Walmart on Wednesday announced that Chief Operating Officer Judith McKenna Feb. 1 will be promoted to president and CEO of Walmart International, the company’s second-largest operating segment.
It's a natural appointment: McKenna’s career at Walmart began in 1996 at Asda, its U.K. operation, where she served as chief operating officer and chief financial officer, and also previously served as executive vice president of strategy and international development for Walmart International. Upon moving to the U.S. division, she served as chief development officer, and moved up to COO several months later.
She replaces David Cheesewright, who has been in the role since 2014 and "recently shared his desire to retire from a full-time role," according to a Walmart press release. Cheesewright will remain with the company full time through March and then serve the company, on a limited basis, with specific projects for a longer period of time, the company said.
Walmart isn’t just the biggest retailer in the U.S., but also in the world, so its international chief oversees a significant (and arguably more complex) set of operations. And those operations are immense: Walmart’s International division serves more than 100 million customers every week in more than 6,200 retail units, operating abroad with 55 banners in 27 countries, according to a company press release. Third quarter net sales at Walmart International rose 4.1% to $29.5 billion, an increase of 2.5%.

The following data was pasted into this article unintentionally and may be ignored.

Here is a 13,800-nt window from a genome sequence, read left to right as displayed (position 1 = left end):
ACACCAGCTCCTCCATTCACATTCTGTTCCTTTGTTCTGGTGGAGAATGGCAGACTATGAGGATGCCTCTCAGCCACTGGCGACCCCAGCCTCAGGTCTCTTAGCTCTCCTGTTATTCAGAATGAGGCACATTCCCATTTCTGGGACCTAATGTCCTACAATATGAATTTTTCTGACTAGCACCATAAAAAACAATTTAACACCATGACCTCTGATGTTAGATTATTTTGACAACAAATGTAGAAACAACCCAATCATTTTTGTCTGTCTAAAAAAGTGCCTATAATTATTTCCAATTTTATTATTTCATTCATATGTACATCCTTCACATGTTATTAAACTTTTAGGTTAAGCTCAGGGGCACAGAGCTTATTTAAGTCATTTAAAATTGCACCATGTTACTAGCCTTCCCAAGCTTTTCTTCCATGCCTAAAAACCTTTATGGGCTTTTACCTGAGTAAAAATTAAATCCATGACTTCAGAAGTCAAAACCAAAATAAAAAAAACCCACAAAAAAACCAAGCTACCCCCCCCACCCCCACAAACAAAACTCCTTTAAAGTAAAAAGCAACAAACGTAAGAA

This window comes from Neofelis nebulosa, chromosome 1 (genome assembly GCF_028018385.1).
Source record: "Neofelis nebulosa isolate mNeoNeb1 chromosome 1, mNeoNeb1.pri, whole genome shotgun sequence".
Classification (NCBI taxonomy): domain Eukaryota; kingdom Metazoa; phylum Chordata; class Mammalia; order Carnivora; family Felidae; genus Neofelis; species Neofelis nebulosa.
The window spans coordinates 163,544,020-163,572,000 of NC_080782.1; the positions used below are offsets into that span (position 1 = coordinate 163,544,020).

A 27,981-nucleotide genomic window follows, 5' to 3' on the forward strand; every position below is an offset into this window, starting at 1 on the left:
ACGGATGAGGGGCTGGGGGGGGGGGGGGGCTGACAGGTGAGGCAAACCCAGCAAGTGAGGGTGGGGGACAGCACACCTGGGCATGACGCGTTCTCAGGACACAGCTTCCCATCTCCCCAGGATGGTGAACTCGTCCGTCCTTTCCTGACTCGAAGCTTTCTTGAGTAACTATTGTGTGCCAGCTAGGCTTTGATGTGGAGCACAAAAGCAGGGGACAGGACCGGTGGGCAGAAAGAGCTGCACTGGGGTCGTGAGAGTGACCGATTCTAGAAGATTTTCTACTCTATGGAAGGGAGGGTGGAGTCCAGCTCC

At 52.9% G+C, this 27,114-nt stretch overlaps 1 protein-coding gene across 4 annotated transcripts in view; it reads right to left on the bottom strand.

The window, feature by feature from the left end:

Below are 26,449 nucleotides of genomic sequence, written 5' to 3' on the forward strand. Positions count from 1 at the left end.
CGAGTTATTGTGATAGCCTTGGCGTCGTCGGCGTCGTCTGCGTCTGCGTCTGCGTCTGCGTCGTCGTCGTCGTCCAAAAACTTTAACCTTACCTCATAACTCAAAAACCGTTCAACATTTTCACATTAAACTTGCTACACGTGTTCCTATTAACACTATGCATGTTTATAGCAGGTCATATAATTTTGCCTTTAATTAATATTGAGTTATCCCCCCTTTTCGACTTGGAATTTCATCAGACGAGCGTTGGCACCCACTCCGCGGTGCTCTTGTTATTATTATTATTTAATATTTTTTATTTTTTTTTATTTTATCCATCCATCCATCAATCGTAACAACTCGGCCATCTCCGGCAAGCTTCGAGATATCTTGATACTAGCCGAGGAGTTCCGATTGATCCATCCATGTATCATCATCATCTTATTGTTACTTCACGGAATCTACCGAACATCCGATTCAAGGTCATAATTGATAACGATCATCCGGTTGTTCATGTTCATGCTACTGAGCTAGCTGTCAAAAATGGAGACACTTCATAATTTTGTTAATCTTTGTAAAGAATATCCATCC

The job, too, is a big one at the retailer. More than one international chief, in fact, has moved on to take the reins at the overall company, including current CEO Doug McMillon and his predecessor Mike Duke.
And no wonder: Walmart is ambitious overseas as it is here. The retail giant is moving assertively in China, partnering quite closely with e-commerce JD in grocery. In Canada last summer, the retailer launched an online marketplace to take on Amazon.
But not all is going smoothly. While the company has largely put its foreign bribery scandal behind it, for example, its U.K. grocery operations are beaten and battered in an ongoing price war with German no-frills chains Lidl and Aldi.
"There are phony price wars, and there are real price wars. This is a real price war," Fraser McKevitt, head of retail and consumer insight at market research firm Kantar Worldpanel, told the Financial Times in 2014, adding that larger grocers were losing market share "hand over fist."
Keep in mind that Walmart limped away from its German grocery effort in 2006, selling 85 stores to homegrown German retailer the Metro Group at a $1 billion loss after an eight-year struggle to establish a beachhead there, losing hundreds of millions of dollars a year in the process. Asda has faced similar challenges in the U.K. market, with sales falling for seven straight quarterly periods as of last year, as more shoppers head to Aldi and Lidl.
"[Asda] was the greatest division a few years ago," Howard Davidowitz, chairman of New York retail consulting and investment banking firm Davidowitz & Associates, told Retail Dive last year. "Then Aldi and Lidl went across England, and now Asda is doing very badly."
Some analysts have gone so far as calling on Walmart to unload its U.K. grocery effort. If they keep that up, they'll have to appeal to McKenna going forward.